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RV-4s for $40K

http://www.barnstormers.com/cat.php?mode=listing&main=

These attractive aerobatic/tandem/tailwheel VFR tourers seems to be available for the price of a 1970 Cessna 172.

Is it the caveat emptor of buying an experimental?

They seem very simple to maintain (Lycoming -320, fixed gear, fixed pitch, VFR), and yet 140KTAS plus with good range and good reputation.

Oxford (EGTK)

RobertL18C wrote:

Is it the caveat emptor of buying an experimental?

RV-4 (and -6 and -3) are “old-school” RVs. The new generation with pre-drilled and generally high quality kits came with the -7 and up. They are not comparable. The build quality can be highly variable with the -4, not so much with the -7 and up.

ENVA ENOP ENMO, Norway

LeSving that explains the RV-7 s being sold for $130k+

They also look more comfortable.

There must be a growing population of Vans aircraft over in Europe, especially if there is a practical route to IFR approval. A 160 KTAS tourer does deserve to file IFR.

Oxford (EGTK)

My impression is that the RV-3s and RV-4s are coming back into vogue after a period during which relatively few buyers were interested in them. They are fast, efficient, simple and aerobatic. A guy I know bought an RV-4 for $37K a year or so ago, did some work on it, flew it a while and sold it within a week for $44K. I’ve noticed the same resurgence of interest in the US and in the UK.

I think the limitation relative to later RVs is that an RV-4 is comfortable and practical carrying (for instance) a man and his small wife, but not to carry two large people. The guy across the hangar row from me flies all over the map with his RV-4 and diminutive lady, and they love it. It’s a 1+1, and that works well for some people, but not all. A big passenger may not fit, plus the CG moves aft and changes the handling.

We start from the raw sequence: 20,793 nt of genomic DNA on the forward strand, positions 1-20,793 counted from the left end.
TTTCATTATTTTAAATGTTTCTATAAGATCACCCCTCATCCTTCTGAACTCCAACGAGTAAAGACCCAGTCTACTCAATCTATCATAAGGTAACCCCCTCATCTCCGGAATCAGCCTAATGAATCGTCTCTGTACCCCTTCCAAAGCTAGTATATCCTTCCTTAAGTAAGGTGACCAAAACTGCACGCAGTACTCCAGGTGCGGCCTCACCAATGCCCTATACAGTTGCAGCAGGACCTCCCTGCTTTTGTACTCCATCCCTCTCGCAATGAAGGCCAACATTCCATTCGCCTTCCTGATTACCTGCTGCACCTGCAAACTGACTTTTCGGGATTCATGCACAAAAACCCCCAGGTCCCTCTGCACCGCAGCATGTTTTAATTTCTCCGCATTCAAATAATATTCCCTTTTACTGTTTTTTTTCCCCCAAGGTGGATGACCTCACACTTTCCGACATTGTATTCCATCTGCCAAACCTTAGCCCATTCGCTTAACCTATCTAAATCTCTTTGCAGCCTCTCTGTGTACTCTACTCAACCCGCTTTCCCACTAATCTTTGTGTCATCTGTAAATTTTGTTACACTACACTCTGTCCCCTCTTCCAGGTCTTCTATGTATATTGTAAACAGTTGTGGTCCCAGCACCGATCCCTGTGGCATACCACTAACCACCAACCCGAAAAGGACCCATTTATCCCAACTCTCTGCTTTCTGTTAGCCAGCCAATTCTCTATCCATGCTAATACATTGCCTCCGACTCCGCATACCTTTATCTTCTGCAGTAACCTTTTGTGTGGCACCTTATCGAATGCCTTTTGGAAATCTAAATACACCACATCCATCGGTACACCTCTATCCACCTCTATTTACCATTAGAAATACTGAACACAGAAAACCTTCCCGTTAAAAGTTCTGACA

Build quality varies, as it would for any ‘non-industrialized’ (my term) homebuilt, but of course some of them are fine. A local RV-6 guy I know just finished an RV-3 single seater as a supplement to the RV-6 he built and has been flying for 10 years. He likes to build stuff, and his -3 is gorgeous. Another guy on the airport did aerobatics almost every day in his RV-4, flying it solo for the most part, and it held up well over several years.

Last Edited by Silvaire at 29 Oct 14:07

Silvaire many thanks, I also thought the passenger in a RV-4 might need to be petite.

Here is a list of RV projects in the U.K., so the community this side of the Atlantic is growing.

https://www.rvuk.co.uk/viewpage.php?page_id=2

Oxford (EGTK)

…and here quite a comprehensive build diary for an RV-7 in the UK…

http://www.go-7.co.uk

Oxford (EGTK)

Reading that build diary I noticed that after completing the RV-7 the fellow restored a Great Lakes, then (in tiny print at the bottom of the page ) he started on an RV-4 project… Which makes my point nicely about resurgent interest in that model.

Last Edited by Silvaire at 30 Oct 00:57

The RVs are lovely but IMHO the RV4 was the peak. Everything that came after was just marketing.

ChuckGlider wrote:

The RVs are lovely but IMHO the RV4 was the peak

I agree. But, build wise the difference is a factor 2-3 more hours for the -4 compared with the newer versions. The newer versions can also be bought as quick built, and will then take a fraction to build. All other things equal. Even so, the -4 is still very popular, and is considered to be the best to fly of them all. The -7 / -14, -8, and in particular the -9 and -10 are more travelling machines, while the -4 is more of a “fun flyer”. Where the -4 shines, is when it is built simple and light (VFR, fixed pitch), and if you want more power, more equipment, more room, constant speed etc, then it would be “better” to build an -8. Many use the -4 as a kind of bush plane also. But then again, only the -4 has flown around the world several times, so it is a proven traveling machine like the best.

Here are the recent numbers by Vans

Listed by Model
RV-3 294
RV-4 1,397
RV-6/6A 2,594
RV-7/7A 1,538
RV-8/8A 1,365
RV-9/9A 1,029
RV-10 815
RV-12 477
RV-14/14A 15
ENVA ENOP ENMO, Norway

I am told importing an Experimental from the USA is not impossible. If they fly round the world you could ferry it on the N reg, presumably by getting an overfly permit where necessary, and then you would place it on the Permit system following an annual type inspection by an LAA inspector?

Again RV-4s, presumably built to a good standard – not that difficult to check with an A&P, for $40k seem very good value.

Oxford (EGTK)
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